Adventists Against Proposition 8, a coalition in California that opposed the initiative four years ago which was ruled unconstitutional last week by the Supreme Court, welcomed the decision. The statement cautioned that it expressed the views of a few of the organizers and not necessarily all 1,300 Adventists who signed the petition against Proposition 8 in the fall of 2008. Among the signers are Adventists who oppose the practice of same-sex marriage and also think it is wrong for believers to use the law to enforce a religious belief in much the same way that Adventists have always opposed Sunday laws.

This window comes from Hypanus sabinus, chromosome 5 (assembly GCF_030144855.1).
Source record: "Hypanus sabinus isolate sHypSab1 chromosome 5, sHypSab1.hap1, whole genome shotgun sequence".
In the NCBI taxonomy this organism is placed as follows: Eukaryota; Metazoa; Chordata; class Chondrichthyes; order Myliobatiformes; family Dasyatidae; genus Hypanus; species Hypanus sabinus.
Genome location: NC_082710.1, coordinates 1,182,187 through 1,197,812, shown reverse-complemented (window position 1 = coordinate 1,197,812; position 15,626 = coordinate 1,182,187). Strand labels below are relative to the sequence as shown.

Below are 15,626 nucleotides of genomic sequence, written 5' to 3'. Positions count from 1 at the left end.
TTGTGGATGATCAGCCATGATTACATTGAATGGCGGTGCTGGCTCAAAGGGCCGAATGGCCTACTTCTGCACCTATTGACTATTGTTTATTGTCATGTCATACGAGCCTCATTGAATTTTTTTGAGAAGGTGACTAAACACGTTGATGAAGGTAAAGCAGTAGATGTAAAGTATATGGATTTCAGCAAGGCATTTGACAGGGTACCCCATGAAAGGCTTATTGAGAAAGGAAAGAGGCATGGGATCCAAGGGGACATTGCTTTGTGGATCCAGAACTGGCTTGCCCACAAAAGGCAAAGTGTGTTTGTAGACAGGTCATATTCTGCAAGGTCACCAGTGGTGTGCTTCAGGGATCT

The statement by Adventists Against Proposition 8 applauded both Supreme Court decisions on the basis of "our distinctly Adventist commitment to cherish the dignity of each human being as a child of God and safeguarding the liberty and conscience of all people." It also pushed for change in the denomination's official position. "Our church continues to promote an attitude and a theology that views gays and lesbians as second-class members of God's family. We must stop promoting a 'shut door' theology of ignorance and prejudice."
Matthew Staver, an Adventist who is dean of the law school at Liberty University in Virginia, joined with Catholic Deacon Keith Fournier in drafting a statement that was signed by a long list of right-wing Christian leaders. "We are united in our common faith in Jesus Christ," the statement said, and in efforts to uphold the Biblical definition of marriage as "a bond between one man and one woman, intended for life and open to the gift of children."